It’s the birthday of the longest-serving First Lady, Eleanor Roosevelt, born in New York City (1884) who said, “A woman is like a tea bag. You never know how strong she is until she gets into hot water.” She began a secret courtship with her cousin Franklin Delano Roosevelt. During World War I, she went off to Europe and visited wounded and shell-shocked soldiers in hospitals there. Later, during her husband’s presidency, she campaigned hard on civil rights issues — not a universally popular thing in the 1930s and 1940s.
After FDR died in 1945, she moved from the White House to Hyde Park, New York, and taught International Relations at Brandeis University. As anti-communist witch-hunting began to sweep the U.S., she stuck up for freedom of association in a way that few Americans were brave or bold enough to do. She chided Hollywood producers for being so “chicken-hearted about speaking up for the freedom of their industry.” She said that the “American public is capable of doing its own censoring” and that “the judge who decides whether what [the film industry] does is good or bad is the man or woman who attends the movies.”
She said that the Un-American Activities Committee was creating the atmosphere of a police state in America, “where people close doors before they state what they think or look over their shoulders apprehensively before they express an opinion.”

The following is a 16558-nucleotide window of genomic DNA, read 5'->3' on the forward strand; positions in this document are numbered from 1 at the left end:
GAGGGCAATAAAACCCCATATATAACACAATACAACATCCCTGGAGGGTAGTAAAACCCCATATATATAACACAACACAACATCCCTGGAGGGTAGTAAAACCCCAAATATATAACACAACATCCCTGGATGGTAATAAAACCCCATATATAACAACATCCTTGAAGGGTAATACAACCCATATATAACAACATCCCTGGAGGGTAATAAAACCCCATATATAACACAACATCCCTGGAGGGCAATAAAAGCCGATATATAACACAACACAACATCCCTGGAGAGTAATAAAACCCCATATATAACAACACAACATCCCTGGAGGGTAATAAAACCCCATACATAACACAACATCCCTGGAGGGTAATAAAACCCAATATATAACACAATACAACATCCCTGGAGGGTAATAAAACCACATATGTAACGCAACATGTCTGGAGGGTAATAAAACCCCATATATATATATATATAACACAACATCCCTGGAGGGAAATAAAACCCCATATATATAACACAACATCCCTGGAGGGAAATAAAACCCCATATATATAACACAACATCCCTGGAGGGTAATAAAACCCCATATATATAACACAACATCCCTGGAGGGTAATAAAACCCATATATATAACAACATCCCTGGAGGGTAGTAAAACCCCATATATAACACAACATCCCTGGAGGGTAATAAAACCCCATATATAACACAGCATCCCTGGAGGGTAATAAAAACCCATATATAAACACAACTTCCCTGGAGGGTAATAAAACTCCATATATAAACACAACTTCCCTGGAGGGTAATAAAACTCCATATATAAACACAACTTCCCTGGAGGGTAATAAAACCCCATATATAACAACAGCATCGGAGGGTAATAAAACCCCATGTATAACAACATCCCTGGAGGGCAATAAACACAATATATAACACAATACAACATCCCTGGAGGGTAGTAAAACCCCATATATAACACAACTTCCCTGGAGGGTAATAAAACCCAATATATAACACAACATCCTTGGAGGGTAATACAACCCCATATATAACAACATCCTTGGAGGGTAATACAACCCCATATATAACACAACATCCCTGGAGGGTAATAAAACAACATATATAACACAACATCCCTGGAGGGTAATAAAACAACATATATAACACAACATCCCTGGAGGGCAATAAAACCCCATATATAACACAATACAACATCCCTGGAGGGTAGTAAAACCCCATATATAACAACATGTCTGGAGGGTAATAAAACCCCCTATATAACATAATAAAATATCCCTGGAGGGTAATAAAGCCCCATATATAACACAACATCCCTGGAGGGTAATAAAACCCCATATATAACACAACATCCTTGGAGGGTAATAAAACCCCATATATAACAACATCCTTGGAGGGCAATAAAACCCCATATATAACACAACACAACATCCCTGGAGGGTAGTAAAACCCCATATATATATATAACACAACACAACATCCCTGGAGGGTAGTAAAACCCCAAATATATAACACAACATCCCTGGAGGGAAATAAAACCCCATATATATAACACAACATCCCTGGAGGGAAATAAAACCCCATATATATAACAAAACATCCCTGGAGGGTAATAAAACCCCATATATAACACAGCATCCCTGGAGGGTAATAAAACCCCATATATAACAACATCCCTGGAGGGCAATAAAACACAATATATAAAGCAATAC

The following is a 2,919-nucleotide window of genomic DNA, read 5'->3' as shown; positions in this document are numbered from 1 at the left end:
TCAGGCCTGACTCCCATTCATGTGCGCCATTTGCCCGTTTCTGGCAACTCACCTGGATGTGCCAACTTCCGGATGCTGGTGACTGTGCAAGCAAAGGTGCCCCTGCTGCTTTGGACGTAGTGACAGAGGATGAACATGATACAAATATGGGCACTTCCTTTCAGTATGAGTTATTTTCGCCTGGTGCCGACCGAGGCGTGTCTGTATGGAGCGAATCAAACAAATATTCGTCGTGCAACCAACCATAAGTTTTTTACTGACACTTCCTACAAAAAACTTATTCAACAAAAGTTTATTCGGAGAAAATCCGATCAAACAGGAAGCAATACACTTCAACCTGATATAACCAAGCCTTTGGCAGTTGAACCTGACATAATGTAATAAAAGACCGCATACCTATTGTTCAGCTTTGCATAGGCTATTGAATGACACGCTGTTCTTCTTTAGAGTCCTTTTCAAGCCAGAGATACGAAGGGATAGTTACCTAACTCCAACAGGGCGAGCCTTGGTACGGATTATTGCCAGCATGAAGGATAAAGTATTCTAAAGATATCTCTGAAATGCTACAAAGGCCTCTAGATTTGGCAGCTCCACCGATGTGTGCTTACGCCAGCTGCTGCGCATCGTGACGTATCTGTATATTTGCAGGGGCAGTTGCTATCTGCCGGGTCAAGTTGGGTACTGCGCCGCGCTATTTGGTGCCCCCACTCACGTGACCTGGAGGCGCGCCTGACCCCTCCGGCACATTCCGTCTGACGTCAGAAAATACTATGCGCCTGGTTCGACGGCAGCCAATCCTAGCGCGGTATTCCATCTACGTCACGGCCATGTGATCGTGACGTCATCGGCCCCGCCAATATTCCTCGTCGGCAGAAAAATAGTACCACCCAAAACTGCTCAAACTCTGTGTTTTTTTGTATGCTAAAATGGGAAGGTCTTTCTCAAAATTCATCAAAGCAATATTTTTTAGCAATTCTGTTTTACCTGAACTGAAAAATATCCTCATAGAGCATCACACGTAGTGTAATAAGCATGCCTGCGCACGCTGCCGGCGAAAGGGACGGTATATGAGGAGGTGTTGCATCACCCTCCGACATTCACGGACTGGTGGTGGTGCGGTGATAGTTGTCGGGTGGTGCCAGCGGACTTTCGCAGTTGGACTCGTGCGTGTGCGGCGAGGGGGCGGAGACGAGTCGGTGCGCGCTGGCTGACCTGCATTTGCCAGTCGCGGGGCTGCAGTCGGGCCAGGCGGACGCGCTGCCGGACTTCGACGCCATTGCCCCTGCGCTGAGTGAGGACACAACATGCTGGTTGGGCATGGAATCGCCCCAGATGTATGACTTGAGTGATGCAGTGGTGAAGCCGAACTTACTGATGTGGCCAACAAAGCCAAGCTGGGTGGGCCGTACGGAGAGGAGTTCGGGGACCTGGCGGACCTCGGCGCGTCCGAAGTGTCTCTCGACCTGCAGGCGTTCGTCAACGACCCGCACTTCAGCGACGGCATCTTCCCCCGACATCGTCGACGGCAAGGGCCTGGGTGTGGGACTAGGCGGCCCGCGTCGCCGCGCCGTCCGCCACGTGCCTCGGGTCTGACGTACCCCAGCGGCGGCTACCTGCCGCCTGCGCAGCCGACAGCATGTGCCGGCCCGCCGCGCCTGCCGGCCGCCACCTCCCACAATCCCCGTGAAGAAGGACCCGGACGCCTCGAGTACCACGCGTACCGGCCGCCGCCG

In 1947, a couple years before the McCarthy Era had reached full swing, she announced, “The Un-American Activities Committee seems to me to be better for a police state than for the USA.”
She once said, “We have to face the fact that either all of us are going to die together or we are going to learn to live together and if we are to live together we have to talk.”
And, “You wouldn’t worry so much about what others think of you if you realized how seldom they do.”
It was on this day in 1962 that Pope John XXIII convened the first session of the Second Vatican Council, also known as Vatican II, with the goal of bringing the church up to date with the modern world. More than 3,000 delegates attended, including many of the Catholic bishops from around the world, theologians, and other church officials.
As a result of Vatican II, Catholics were allowed to pray with Protestants and attend weddings and funerals in Protestant churches; priests were encouraged to perform mass facing the congregation, rather than facing the altar; and priests were allowed to perform mass in languages other than Latin, so that parishioners could finally understand what was being said throughout the service.